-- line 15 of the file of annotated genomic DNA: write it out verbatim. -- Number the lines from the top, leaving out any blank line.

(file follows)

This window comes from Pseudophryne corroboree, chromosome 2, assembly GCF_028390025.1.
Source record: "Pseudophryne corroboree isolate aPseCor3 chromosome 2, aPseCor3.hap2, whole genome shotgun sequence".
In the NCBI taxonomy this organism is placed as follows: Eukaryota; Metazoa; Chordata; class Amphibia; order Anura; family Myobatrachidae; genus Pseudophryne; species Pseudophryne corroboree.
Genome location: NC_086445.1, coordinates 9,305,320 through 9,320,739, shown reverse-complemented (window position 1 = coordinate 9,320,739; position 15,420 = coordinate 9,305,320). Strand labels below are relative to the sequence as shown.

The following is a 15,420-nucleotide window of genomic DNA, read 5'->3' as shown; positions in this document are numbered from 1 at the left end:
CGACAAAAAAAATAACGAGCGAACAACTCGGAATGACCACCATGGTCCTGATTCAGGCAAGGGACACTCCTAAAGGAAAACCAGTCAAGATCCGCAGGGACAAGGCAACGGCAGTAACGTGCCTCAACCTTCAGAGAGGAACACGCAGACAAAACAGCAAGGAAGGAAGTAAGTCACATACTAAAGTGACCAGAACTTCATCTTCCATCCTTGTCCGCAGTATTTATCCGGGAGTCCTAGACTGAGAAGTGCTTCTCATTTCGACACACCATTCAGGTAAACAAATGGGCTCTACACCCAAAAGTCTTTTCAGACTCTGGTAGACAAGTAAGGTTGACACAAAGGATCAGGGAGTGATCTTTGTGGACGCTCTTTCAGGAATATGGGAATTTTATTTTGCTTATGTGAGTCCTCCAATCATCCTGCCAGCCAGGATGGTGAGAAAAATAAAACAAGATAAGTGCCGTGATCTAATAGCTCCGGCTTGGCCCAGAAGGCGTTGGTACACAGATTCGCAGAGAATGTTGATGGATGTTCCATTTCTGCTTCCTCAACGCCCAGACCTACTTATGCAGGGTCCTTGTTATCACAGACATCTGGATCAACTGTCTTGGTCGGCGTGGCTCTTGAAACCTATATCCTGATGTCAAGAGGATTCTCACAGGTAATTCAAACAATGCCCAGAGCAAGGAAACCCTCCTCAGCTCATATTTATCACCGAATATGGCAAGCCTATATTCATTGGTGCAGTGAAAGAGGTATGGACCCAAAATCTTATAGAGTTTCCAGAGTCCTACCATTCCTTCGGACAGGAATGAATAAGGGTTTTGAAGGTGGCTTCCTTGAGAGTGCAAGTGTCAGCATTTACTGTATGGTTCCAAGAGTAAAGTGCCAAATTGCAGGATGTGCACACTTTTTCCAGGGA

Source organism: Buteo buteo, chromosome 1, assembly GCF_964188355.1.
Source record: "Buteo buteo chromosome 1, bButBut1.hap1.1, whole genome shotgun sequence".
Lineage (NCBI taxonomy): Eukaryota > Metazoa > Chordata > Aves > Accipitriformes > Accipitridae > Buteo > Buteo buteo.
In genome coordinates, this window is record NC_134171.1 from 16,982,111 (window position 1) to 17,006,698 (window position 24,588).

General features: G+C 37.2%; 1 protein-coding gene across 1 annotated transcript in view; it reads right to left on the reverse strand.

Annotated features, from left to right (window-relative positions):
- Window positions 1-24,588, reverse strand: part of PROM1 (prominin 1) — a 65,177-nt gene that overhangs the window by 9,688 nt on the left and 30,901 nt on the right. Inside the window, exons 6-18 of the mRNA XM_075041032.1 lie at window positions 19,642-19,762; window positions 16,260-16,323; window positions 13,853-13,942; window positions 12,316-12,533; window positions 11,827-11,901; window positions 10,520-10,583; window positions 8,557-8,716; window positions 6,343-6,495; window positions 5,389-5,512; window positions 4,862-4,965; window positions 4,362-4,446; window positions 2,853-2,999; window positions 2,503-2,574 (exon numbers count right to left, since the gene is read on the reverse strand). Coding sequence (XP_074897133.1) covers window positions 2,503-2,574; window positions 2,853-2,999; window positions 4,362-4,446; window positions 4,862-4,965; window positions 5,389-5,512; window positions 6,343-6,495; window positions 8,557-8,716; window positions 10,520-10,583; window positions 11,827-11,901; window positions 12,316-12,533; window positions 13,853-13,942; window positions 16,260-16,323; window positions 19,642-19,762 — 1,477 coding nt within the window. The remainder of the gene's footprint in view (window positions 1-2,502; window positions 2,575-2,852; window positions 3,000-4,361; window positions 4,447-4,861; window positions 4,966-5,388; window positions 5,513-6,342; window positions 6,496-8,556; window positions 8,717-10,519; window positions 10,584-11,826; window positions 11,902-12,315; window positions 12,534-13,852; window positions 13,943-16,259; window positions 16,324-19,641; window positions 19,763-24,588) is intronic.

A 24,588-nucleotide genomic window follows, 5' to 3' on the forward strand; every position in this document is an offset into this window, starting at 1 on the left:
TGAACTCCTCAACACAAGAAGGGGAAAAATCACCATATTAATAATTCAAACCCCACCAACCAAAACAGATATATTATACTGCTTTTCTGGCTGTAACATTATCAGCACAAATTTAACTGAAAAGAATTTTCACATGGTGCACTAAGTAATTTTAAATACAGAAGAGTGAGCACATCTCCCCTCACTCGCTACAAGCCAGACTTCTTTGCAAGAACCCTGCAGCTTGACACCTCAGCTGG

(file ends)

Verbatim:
TGAACTCCTCAACACAAGAAGGGGAAAAATCACCATATTAATAATTCAAACCCCACCAACCAAAACAGATATATTATACTGCTTTTCTGGCTGTAACATTATCAGCACAAATTTAACTGAAAAGAATTTTCACATGGTGCACTAAGTAATTTTAAATACAGAAGAGTGAGCACATCTCCCCTCACTCGCTACAAGCCAGACTTCTTTGCAAGAACCCTGCAGCTTGACACCTCAGCTGG